Dining Table Refinish

7 Materials
1 Week

Have you ever been offered a piece of furniture that was solid, sturdy, had character but just didn’t quite fit your color scheme? That was us with this dining table and chairs. Keep reading to see how we refinished the table to fit our decor style.

This is her before picture. This is how she looked when we picked her up. She wasn’t in bad shape or condition. The fabric on the chairs needed to be updated, but overall didn’t didn’t have structure damage or really anything wrong other than she wouldn’t fit our color scheme. We have darker wood tones, grays and whites.

List of materials:

• electric hand sander

• sand paper (we use 80 and 120 grit)

• small can of stain; we used minwax classic gray

• old rags or t-shirts (lint free)

• polyurethane (I like using a thick one)

• Quart size can of paint; we used chalk paint antique white in color.

• paint brush

• wax seal for chalk paint

Let’s get started!

The first thing we did was wash down the table. Then sand the existing stain off the top of the table and the leaves. This table came with 2 leaves. We always sand with the gain of the wood.

Next we wiped the table down again to get rid of all the dust. Then applied the first coat of stain, again going with the grain of the wood. *(the grain of the wood refers to the pattern in the wood)* We use old t-shirts to apply the stain. Some people like to brush it on, it’s personal preference.

Let the first coat dry completely. The amount of drying time depends on the type of wood, some take longer to dry than others. We usually let sit 6-10 hours before applying a second coat of stain.

** Painter/ Decorators tip** some pieces may only need one coat of stain. Or you may like it with only one coat. Others may need two or three coats, depending on the desired outcome.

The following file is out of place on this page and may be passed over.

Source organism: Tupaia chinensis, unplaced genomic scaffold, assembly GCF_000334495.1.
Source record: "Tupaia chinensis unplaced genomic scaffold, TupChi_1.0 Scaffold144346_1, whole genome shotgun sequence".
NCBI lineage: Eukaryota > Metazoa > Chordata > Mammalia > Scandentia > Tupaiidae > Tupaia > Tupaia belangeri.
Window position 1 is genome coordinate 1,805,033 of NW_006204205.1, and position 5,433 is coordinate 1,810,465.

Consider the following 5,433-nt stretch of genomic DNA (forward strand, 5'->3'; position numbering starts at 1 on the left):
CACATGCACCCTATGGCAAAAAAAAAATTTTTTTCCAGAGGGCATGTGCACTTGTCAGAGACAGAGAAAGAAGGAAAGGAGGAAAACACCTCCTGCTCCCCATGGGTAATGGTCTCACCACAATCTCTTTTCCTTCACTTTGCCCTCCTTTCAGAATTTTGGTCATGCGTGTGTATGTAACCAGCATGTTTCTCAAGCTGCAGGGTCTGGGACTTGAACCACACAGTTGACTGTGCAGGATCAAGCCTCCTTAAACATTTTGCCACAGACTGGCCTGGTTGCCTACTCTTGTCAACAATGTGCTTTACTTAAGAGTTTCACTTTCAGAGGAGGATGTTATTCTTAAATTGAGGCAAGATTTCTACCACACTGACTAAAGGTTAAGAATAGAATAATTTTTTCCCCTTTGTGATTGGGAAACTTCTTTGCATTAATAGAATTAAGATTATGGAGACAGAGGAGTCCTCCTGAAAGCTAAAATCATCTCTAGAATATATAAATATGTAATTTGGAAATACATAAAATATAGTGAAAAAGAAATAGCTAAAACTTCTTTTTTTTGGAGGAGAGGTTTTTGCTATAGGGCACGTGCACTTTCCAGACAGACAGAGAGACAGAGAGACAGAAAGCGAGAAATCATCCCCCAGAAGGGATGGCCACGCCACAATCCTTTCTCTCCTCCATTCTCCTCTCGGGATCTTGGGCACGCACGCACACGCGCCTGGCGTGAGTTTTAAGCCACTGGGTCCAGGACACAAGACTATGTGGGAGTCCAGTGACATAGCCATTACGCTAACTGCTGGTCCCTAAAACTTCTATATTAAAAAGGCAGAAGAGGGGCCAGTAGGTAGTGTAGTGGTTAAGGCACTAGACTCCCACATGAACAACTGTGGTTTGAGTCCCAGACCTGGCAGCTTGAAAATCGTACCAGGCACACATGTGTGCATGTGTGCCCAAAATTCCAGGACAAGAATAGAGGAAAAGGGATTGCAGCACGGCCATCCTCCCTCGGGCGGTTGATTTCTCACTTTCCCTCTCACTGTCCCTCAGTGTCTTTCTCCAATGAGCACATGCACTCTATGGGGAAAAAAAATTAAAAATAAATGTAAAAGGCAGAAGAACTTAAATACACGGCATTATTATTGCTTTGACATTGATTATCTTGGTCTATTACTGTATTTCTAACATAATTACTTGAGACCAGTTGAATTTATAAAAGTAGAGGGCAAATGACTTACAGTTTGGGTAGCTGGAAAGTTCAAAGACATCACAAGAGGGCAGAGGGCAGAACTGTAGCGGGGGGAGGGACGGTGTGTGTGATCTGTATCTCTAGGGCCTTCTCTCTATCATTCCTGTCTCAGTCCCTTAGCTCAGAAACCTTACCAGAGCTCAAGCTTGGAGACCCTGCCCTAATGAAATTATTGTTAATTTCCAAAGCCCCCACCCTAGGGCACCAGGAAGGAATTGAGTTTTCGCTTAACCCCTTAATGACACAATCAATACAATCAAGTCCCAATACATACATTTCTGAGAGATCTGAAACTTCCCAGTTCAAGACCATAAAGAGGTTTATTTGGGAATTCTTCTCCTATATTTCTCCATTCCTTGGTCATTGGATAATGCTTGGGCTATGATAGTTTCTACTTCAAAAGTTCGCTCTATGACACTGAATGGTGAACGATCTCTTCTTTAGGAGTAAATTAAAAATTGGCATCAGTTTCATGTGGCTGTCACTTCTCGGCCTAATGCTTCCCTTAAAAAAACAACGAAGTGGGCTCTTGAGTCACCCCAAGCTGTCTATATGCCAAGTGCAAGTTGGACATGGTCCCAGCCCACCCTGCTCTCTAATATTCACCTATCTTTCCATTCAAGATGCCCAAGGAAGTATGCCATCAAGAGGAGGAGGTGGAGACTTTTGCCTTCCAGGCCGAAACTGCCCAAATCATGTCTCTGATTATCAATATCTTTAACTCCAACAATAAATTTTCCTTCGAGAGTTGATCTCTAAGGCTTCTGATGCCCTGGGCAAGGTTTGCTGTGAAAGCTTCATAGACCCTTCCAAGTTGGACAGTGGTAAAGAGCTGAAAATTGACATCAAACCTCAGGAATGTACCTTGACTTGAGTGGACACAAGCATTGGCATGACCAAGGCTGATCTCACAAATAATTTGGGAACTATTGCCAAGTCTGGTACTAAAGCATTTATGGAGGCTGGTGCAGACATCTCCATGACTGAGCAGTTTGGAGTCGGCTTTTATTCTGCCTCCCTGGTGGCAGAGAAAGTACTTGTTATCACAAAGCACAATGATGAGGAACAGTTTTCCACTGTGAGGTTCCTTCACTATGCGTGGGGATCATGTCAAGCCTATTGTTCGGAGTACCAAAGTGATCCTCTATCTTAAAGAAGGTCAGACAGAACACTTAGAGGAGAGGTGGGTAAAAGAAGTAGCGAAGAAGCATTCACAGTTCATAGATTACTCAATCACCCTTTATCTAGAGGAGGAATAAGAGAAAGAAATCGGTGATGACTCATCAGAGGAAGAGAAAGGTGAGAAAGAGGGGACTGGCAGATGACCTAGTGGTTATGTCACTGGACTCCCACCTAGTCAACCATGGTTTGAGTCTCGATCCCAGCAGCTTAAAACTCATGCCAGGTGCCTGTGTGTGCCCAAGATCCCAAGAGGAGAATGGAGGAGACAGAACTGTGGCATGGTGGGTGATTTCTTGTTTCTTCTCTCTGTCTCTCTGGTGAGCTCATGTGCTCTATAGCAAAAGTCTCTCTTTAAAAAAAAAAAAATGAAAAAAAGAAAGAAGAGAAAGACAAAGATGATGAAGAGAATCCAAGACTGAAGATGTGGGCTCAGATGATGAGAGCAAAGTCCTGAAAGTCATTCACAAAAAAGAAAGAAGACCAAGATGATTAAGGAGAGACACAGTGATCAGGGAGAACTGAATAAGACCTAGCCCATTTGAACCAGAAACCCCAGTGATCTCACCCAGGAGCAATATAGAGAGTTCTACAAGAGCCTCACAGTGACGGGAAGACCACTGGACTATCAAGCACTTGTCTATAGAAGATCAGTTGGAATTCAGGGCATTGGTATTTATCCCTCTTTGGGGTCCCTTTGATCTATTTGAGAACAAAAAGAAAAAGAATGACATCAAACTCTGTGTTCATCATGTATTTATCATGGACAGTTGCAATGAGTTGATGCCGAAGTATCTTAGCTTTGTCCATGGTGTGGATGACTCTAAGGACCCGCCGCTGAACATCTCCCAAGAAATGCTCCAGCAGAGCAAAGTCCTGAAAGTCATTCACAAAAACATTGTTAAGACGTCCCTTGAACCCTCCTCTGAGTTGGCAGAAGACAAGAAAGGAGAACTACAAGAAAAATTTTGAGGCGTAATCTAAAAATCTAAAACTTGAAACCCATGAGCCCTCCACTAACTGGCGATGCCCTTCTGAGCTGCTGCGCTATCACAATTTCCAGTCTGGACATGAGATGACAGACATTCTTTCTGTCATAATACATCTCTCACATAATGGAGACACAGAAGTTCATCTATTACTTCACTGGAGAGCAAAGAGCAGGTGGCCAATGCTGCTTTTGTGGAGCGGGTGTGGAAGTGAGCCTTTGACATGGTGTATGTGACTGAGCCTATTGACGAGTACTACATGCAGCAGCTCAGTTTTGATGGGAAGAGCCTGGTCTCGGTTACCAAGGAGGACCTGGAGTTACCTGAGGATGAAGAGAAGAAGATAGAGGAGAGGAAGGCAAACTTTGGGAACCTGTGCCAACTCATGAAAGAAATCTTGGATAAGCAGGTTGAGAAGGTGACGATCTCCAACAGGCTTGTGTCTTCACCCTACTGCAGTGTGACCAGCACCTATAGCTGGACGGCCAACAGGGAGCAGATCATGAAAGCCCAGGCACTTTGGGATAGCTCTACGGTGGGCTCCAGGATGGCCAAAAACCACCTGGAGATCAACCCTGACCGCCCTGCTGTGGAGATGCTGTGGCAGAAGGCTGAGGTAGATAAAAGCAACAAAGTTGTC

The above photo is after two coats of stain.

The next step is to poly the top to give a barrier between the stain and moisture. Because we knew we would use this table quite a bit we applied 3 coats of thick poly. Letting each coat completely dry before adding another one. We had a quick drying poly and were able to apply two coats in one day.

**tip** if you lightly tap the poly and it’s sticky or tacky- it’s still wet and needs to dry before adding the next coat.

Once the stain and poly were finished it was time to work on the base and legs of the table. I like to work with my darker colors first and then move to the lighter colors just in case I drip or spill, it’s easier to fix.

On the base and legs of the table we painted painted it with chalk paint in an antique white color. I paint thin layers so it took 3 layers of paint to accomplish the look I wanted. I like working in thinner layers as to avoid drips, running paint or globs of paint. I let each layer dry completely (anywhere from 4 to 10 hours) before applying the next coat.

**painter/decorator tip** again, according to the desired look or outcome for your project will depend on how much and how many layers of paint you’ll need.

***we had enough paint left over in the quart size can to paint the chairs***

After I had the base and legs painted and dried, it was time for distressing them. I used sand paper and by hand rubbed the paint until the underneath color came through. I made sure to randomly select areas that would be exposed to dents, dings, scratches or wear and tear.

The final step was to seal the chalk paint with clear wax seal for chalk paint. I use a paint brush to brush on the wax. Some people like to use a lint free cloth. The wax seal goes a long way and comes in a much smaller can than the paint.

**rememer to wash your brushes out with warm soapy water and let dry completely before using again**